Women with breast cancer detected by mammography screening have better outcomes

August 31, 2004

Women who have breast cancer detected by mammography screening have a reduced risk of distant tumor recurrence than women with breast cancer detected outside of screening, according to a study in the September 1 issue of JAMA.

The incidence of cancerous tumors detected by mammography screening is increasing due to its expanding use, according to background information in the article. Selection of therapies for women diagnosed as having breast cancer is based on risk estimations for cancer recurrence.

Heikki Joensuu, M.D., of Helsinki University Central Hospital, Helsinki, Finland, and colleagues compared the survival outcomes of women with cancerous tumors detected by mammography screening with women whose tumors were detected outside of screening. The study included 2,842 women identified from the Finnish Cancer Registry as having breast cancer in 1991 or 1992. The average follow-up time was 9.5 years. The clinical, histopathological and biological features of the tumors were compared.

The researchers found that women with cancerous tumors detected by mammography screening had better estimated 10-year distant (other location in the body) disease-free survival than women with tumors found outside of screening. In analysis that included factors related to the biological aspects of the cancers, women with tumors detected outside of screening had a 90 percent increased risk for distant recurrence than women with tumors detected by mammography screening.

"Cancerous tumor detection in mammography screening was a favorable prognostic variable independent of the number of axillary lymph nodes, the primary tumor size, age at cancer detection, and the histological grade," the authors write. "Further research on factors related to cancer invasiveness and metastasis formation needs to be performed. For women with cancerous tumors detected by mammography screening, the risk of distant metastases may be overestimated unless the method of detection is taken into account in risk estimations."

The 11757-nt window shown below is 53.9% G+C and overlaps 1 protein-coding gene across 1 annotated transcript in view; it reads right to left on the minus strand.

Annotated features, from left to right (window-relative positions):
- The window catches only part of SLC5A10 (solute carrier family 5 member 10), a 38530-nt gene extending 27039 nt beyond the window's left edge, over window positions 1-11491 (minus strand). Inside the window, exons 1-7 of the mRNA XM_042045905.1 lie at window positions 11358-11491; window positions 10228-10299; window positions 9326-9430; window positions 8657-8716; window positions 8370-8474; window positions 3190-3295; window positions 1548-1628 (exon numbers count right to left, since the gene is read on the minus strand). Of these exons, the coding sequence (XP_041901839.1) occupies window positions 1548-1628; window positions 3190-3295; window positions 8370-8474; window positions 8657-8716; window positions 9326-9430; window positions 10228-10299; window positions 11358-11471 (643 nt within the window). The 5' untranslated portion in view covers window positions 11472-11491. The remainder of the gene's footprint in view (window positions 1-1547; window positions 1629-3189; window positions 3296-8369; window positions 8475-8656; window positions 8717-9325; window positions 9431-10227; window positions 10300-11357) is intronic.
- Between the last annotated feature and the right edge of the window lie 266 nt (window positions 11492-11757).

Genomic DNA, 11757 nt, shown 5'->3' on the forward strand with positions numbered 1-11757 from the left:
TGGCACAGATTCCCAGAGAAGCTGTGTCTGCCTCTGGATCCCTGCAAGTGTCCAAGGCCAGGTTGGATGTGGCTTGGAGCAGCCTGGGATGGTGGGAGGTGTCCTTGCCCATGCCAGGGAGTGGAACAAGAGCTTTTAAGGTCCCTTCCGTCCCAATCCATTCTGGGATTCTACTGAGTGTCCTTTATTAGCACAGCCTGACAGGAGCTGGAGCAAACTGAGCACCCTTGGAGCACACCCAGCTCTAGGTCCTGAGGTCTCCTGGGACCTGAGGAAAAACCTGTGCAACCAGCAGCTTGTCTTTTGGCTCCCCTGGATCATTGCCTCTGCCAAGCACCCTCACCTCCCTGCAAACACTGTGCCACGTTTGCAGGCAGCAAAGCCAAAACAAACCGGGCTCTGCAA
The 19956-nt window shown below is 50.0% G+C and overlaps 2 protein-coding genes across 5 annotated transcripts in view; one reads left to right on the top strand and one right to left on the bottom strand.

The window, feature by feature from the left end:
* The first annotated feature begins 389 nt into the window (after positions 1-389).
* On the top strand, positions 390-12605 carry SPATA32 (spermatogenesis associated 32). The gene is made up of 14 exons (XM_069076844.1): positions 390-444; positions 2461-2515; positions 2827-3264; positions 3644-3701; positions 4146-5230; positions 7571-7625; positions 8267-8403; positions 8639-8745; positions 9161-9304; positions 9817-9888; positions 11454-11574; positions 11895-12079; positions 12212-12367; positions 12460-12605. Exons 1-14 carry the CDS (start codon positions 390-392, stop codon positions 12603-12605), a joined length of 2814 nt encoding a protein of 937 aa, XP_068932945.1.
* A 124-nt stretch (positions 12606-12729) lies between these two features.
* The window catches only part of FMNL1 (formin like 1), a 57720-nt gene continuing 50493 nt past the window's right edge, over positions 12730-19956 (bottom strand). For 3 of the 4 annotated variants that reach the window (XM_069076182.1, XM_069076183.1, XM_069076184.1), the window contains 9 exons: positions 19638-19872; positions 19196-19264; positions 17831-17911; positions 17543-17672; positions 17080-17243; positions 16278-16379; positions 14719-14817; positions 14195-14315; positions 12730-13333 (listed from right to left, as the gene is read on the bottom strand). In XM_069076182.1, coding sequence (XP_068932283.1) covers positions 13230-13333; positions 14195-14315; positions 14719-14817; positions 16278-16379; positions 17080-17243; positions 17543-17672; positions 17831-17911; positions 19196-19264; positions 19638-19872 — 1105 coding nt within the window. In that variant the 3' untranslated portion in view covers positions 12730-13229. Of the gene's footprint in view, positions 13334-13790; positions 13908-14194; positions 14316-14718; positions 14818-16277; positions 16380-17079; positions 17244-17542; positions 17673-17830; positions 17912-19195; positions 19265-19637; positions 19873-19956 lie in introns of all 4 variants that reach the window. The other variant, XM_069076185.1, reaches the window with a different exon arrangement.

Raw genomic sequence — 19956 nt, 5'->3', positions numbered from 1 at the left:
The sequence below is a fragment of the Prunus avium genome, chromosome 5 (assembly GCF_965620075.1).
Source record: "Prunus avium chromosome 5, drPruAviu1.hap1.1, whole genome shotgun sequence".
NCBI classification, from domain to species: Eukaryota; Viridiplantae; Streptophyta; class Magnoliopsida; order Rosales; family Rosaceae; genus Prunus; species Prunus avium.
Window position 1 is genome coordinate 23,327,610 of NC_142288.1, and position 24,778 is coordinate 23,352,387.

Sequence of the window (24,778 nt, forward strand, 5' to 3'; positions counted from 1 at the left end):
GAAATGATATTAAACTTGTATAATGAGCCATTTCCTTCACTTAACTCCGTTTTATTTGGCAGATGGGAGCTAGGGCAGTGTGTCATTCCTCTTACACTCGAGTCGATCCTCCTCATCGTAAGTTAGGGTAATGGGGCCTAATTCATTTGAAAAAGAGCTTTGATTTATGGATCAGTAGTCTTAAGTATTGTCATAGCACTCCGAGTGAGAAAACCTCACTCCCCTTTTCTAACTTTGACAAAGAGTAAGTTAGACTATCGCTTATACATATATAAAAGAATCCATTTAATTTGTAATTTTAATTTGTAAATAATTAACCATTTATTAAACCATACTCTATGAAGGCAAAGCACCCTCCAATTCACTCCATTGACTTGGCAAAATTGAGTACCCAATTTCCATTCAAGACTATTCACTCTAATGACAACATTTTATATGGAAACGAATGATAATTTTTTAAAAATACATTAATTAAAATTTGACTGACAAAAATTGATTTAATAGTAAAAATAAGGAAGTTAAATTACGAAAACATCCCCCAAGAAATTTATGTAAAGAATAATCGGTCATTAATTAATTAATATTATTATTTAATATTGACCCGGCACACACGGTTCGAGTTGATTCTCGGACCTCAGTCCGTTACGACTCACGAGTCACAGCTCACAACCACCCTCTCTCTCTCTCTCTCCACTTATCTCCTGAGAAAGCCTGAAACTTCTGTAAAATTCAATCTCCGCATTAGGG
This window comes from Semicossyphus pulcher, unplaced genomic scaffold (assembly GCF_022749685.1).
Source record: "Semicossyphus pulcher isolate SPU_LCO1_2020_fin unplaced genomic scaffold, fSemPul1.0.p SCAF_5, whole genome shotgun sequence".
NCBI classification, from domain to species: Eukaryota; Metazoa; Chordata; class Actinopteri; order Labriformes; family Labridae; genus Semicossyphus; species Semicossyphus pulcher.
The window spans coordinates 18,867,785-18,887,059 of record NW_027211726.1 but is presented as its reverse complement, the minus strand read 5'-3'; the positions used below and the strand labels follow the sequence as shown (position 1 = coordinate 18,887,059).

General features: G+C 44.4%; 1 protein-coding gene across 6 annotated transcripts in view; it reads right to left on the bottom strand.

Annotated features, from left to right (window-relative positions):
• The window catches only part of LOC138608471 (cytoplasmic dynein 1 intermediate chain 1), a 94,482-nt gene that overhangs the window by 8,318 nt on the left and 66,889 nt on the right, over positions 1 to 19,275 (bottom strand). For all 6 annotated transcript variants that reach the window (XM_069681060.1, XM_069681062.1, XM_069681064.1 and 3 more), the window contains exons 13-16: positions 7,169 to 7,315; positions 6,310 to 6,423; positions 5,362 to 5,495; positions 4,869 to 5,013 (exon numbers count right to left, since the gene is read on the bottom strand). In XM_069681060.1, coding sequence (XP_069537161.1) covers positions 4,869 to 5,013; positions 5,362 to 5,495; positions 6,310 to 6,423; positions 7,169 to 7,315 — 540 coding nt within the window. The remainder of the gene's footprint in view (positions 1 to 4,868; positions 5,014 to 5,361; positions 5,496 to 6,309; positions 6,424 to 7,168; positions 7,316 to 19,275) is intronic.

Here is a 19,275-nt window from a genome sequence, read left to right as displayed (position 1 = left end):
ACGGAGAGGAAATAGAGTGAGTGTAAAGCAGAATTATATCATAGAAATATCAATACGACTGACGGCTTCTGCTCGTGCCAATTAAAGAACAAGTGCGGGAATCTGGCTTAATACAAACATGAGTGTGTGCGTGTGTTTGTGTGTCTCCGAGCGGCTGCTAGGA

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(JAMA. 2004; 292:1064-1073. Available post-embargo at JAMA.com)

Editor's Note: This work was supported by grants from the Helsinki University Central Hospital Research Funds, Sigrid Juselius Foundation, Yamanouchi European Foundation, and the Cancer Society of Finland.

Editorial: Do Tumors Detected by Mammography Screening Have a Favorable Prognosis?

In an accompanying editorial, Ruth M. O'Regan, M.D., of the Winship Cancer Institute, Emory University, Atlanta, writes that until further data area available, clinicians and researchers must use available prognostic and predictive factors to determine the best adjuvant (additional) treatment, if any, for patients with breast cancer.

"Joensuu et al identified a group of patients with small, node-negative breast tumors that are detected by mammography screening and who have a risk of distant recurrence or death due to breast cancer of less than 10 percent at 10 years. In the United States, patients younger than 70 years with tumors measuring between 1 and 2 cm would likely be offered systemic therapy. In addition, some data suggest that adjuvant therapy can improve outcome in patients with even smaller tumors. Therefore, these results, if confirmed, could help determine which patients would truly benefit from systemic therapy. Although newer screening techniques, such as breast magnetic resonance imaging, are being actively investigated, these data suggest that mammography screening may more than a useful, acceptable screening tool - it may actually select for patients with a favorable prognosis."

(JAMA. 2004; 292:1062-1063. Available post-embargo at JAMA.com)

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